Leary Analyzes Work On Psilocybin Effects, Praises Mystical View

Timothy Leary, lecturer in Clinical Psychology, last night discussed the use of drugs which induce an expansion of experience. In a speech sponsored by the Harvard Humanists, he justified his experiments with psilocybin.

Consciousness, he said, is like a phonograph record on which the conceptual mind takes up only five or six grooves. The other grooves on the record can be reached by cultivation of "internal experience," he suggested.

The pantheistic tradition of the East supports such mystical experience, Leary observed, whereas Western habits of thought are more concerned with external action and manipulation of the environment. "I am convinced that the monotheistic tradition is dangerous."

"I am scared that we are moving towards an anthill civilation," he continued. "Unless the aim of life is experience, we are mere puppets playing out roles in complex games."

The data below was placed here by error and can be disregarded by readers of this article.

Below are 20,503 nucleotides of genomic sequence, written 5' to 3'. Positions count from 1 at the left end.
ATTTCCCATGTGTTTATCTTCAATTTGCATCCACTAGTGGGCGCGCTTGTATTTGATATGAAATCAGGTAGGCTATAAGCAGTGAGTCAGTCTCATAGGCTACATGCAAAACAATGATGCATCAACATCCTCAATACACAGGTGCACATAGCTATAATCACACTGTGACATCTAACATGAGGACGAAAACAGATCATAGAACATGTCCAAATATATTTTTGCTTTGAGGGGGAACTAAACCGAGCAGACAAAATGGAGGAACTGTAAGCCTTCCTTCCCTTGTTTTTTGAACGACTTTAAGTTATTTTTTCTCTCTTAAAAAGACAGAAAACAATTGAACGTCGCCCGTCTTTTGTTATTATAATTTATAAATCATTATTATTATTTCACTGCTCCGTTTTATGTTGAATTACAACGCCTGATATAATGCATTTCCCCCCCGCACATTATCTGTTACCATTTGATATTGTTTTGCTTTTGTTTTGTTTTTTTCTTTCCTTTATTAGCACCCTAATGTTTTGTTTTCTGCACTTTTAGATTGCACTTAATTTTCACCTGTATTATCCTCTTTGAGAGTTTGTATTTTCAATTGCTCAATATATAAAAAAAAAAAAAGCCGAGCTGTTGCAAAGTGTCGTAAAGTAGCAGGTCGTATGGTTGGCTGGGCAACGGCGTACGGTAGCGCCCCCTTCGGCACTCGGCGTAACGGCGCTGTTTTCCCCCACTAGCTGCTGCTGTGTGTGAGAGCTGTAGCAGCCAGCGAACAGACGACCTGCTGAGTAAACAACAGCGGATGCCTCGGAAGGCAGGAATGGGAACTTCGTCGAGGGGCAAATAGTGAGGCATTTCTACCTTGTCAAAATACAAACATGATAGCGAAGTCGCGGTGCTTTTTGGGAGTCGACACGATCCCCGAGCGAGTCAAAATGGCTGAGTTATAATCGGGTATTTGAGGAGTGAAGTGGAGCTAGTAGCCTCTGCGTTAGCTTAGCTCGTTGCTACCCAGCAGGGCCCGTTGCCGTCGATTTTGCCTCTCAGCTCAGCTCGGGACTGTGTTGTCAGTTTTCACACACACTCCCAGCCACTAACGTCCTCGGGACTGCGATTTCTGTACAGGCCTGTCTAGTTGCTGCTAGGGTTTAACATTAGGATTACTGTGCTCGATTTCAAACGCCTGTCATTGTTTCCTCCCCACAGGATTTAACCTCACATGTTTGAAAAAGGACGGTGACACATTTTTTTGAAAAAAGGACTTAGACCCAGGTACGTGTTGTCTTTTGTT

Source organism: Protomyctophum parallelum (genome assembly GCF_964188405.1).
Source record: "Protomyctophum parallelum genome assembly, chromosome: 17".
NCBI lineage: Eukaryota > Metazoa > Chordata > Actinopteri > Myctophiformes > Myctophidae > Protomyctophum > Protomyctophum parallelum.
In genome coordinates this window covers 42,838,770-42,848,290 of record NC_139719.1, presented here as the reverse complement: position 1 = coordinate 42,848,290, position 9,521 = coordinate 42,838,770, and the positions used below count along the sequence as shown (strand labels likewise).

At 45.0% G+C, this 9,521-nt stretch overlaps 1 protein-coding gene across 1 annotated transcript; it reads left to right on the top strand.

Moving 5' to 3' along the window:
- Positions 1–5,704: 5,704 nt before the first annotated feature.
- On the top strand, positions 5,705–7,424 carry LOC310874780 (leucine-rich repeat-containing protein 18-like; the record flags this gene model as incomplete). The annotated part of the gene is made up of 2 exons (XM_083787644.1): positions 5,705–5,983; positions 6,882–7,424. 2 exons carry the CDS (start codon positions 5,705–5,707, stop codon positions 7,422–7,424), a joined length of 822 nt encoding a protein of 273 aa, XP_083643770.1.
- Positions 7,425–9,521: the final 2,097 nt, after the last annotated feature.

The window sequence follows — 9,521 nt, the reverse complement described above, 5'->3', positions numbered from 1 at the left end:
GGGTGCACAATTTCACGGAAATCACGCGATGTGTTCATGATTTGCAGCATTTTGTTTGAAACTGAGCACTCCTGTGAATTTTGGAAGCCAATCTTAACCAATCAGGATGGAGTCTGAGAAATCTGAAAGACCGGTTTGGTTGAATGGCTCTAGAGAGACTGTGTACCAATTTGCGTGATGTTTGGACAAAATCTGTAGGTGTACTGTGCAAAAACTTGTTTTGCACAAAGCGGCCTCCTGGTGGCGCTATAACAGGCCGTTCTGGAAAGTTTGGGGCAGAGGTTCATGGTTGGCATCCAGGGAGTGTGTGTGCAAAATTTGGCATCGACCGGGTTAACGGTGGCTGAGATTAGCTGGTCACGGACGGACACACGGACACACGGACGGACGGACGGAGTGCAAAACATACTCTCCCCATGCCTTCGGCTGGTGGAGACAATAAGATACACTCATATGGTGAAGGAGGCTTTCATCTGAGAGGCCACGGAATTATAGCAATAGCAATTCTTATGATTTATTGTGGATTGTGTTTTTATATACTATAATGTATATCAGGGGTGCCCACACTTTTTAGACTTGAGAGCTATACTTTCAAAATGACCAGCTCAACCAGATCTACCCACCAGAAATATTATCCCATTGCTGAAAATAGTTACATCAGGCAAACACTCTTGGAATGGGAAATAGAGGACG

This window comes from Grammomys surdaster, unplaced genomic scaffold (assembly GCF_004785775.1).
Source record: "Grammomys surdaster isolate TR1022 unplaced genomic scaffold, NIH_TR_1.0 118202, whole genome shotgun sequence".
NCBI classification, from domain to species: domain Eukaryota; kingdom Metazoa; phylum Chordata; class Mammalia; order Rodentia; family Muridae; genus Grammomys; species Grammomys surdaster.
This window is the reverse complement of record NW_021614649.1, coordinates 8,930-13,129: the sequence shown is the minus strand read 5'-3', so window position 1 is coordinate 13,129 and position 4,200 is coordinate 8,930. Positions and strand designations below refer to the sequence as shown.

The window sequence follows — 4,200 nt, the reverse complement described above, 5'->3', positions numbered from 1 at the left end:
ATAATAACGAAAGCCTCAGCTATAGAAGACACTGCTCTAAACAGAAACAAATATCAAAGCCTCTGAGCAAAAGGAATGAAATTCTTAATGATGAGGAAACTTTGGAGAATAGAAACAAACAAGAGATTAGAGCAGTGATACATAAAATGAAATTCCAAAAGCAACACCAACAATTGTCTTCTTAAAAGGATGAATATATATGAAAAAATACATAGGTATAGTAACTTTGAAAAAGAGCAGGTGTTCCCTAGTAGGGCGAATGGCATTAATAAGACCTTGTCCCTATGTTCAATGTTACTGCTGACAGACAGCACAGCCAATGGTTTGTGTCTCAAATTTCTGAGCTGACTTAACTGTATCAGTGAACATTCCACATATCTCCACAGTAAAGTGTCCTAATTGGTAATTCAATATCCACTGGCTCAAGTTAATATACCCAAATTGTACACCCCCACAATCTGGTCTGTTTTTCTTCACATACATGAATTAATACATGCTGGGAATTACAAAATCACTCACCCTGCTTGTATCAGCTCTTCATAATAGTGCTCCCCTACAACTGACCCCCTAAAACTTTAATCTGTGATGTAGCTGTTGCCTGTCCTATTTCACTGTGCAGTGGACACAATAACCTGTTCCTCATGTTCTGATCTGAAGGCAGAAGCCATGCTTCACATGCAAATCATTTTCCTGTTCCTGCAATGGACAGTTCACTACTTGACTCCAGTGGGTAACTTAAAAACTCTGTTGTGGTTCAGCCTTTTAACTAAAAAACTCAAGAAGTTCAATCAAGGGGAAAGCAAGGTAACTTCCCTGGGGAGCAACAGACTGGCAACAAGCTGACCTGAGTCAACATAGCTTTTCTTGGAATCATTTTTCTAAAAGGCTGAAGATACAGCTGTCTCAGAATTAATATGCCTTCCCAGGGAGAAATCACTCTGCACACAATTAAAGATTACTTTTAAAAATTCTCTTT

Life is becoming mechanical, Leary complained. He likened nutrition to "a game in which robots digest food," sex to "a game in which two rubber dolls sleep with each other."

Leary advocated the recognition of a "fifth Freedom, freedom of consciousness," to enable the individual to escape the artificial game relations of the external world and experience an internal rebirth. Psilocybin puts such rebirth a moment away, Leary said.

"The internal philosophy implies a new view of science," he added. "Orthodox science focuses on manipulation. There is another approach: coming to love the species we wish to understand."

Because such science deals with the non-conceptual, the researcher must often speak in metaphorical terms, he said.